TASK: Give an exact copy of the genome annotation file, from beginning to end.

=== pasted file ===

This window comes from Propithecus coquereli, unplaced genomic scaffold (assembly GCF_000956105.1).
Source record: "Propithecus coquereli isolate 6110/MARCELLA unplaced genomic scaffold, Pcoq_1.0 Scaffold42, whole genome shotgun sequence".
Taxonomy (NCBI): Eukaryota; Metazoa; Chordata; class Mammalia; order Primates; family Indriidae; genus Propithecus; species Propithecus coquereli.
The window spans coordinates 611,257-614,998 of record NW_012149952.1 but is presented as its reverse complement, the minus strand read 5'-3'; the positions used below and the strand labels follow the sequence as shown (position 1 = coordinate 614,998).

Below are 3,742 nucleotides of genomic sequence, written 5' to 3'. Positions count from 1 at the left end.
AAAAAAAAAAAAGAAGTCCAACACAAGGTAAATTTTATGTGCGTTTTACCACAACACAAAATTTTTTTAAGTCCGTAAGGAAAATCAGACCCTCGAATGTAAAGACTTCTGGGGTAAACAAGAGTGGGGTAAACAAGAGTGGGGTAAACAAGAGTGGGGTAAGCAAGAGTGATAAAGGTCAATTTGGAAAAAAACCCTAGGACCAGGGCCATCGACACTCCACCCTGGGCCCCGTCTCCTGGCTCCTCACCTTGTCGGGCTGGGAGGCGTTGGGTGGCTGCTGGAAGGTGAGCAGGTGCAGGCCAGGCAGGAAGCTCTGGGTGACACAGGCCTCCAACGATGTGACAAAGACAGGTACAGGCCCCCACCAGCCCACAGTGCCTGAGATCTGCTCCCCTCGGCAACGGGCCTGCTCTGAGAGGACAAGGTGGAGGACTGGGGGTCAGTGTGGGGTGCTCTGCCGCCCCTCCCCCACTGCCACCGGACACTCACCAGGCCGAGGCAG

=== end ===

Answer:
This window comes from Propithecus coquereli, unplaced genomic scaffold (assembly GCF_000956105.1).
Source record: "Propithecus coquereli isolate 6110/MARCELLA unplaced genomic scaffold, Pcoq_1.0 Scaffold42, whole genome shotgun sequence".
Taxonomy (NCBI): Eukaryota; Metazoa; Chordata; class Mammalia; order Primates; family Indriidae; genus Propithecus; species Propithecus coquereli.
The window spans coordinates 611,257-614,998 of record NW_012149952.1 but is presented as its reverse complement, the minus strand read 5'-3'; the positions used below and the strand labels follow the sequence as shown (position 1 = coordinate 614,998).

Below are 3,742 nucleotides of genomic sequence, written 5' to 3'. Positions count from 1 at the left end.
AAAAAAAAAAAAGAAGTCCAACACAAGGTAAATTTTATGTGCGTTTTACCACAACACAAAATTTTTTTAAGTCCGTAAGGAAAATCAGACCCTCGAATGTAAAGACTTCTGGGGTAAACAAGAGTGGGGTAAACAAGAGTGGGGTAAACAAGAGTGGGGTAAGCAAGAGTGATAAAGGTCAATTTGGAAAAAAACCCTAGGACCAGGGCCATCGACACTCCACCCTGGGCCCCGTCTCCTGGCTCCTCACCTTGTCGGGCTGGGAGGCGTTGGGTGGCTGCTGGAAGGTGAGCAGGTGCAGGCCAGGCAGGAAGCTCTGGGTGACACAGGCCTCCAACGATGTGACAAAGACAGGTACAGGCCCCCACCAGCCCACAGTGCCTGAGATCTGCTCCCCTCGGCAACGGGCCTGCTCTGAGAGGACAAGGTGGAGGACTGGGGGTCAGTGTGGGGTGCTCTGCCGCCCCTCCCCCACTGCCACCGGACACTCACCAGGCCGAGGCAG